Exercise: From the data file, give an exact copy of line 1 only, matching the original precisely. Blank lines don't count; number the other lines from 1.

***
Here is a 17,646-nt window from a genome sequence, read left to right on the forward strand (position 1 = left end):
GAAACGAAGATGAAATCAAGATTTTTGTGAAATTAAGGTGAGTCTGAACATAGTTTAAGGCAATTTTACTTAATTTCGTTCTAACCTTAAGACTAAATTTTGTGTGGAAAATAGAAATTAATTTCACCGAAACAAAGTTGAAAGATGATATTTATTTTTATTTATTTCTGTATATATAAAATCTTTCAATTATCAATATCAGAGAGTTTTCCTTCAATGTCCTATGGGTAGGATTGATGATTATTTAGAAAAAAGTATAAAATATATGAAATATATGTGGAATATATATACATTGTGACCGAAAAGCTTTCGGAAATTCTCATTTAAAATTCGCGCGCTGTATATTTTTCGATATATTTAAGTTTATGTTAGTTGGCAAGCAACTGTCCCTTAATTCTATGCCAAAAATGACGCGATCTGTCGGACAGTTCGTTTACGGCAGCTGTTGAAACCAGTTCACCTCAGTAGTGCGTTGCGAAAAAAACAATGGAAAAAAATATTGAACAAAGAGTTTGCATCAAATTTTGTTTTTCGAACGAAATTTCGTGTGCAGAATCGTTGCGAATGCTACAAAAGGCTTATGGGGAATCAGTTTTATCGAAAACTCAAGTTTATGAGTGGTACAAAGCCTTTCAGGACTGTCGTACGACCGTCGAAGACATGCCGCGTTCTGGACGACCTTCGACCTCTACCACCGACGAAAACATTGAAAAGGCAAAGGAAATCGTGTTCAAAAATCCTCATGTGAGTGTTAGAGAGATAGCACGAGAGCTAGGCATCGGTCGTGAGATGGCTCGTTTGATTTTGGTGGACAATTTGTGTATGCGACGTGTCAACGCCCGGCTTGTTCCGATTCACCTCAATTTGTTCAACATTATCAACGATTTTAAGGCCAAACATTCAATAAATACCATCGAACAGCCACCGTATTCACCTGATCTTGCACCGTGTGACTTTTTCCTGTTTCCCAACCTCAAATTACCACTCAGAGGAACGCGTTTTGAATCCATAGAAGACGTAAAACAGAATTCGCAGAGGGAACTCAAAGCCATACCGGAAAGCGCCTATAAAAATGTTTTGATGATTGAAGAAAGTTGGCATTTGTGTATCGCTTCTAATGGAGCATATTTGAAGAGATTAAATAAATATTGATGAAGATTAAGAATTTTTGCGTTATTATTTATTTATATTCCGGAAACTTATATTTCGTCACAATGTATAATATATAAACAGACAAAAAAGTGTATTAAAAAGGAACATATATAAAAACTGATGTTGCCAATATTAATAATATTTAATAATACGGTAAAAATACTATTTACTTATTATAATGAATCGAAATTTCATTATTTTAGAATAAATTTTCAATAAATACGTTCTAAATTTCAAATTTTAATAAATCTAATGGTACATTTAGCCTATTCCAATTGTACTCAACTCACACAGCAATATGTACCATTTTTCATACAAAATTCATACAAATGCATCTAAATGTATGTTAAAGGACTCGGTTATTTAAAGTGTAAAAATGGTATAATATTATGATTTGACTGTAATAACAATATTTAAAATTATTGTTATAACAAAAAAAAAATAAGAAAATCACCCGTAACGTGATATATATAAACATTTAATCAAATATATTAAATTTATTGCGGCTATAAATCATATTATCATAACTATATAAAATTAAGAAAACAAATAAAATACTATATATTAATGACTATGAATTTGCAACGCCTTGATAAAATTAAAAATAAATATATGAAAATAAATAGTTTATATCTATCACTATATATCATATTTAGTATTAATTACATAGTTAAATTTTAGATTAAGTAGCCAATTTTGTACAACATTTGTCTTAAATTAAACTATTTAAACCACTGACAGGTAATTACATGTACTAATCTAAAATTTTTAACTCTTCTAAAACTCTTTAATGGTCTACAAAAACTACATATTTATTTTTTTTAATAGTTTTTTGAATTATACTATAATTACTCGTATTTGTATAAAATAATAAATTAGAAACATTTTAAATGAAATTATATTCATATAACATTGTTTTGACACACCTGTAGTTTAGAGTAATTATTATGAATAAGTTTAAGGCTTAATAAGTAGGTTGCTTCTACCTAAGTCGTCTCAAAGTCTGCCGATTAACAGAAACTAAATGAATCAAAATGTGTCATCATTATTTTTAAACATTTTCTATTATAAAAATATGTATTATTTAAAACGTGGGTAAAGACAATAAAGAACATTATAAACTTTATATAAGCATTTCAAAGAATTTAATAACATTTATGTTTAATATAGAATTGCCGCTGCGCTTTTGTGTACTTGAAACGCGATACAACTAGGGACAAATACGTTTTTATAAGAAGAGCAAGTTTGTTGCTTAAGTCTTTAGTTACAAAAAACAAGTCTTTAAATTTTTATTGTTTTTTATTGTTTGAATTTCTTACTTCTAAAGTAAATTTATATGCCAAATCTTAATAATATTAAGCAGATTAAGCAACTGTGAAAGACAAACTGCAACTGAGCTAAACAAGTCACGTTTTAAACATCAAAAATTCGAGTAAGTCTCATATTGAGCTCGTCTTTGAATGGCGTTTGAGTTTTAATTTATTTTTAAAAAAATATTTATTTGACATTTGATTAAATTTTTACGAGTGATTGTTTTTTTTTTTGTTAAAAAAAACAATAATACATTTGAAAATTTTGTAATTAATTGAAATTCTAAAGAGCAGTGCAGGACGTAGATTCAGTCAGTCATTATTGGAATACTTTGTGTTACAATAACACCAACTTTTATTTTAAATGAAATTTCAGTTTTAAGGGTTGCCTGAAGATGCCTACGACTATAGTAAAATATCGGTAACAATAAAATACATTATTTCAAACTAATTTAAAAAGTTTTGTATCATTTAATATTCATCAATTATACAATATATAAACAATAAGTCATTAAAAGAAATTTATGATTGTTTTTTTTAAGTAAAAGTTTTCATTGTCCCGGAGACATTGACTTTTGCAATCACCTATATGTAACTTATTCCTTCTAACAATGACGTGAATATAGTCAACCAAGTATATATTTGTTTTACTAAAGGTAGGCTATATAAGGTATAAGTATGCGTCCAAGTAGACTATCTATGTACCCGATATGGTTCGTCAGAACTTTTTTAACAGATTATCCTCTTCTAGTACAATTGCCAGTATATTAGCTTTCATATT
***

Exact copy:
Here is a 17,646-nt window from a genome sequence, read left to right on the forward strand (position 1 = left end):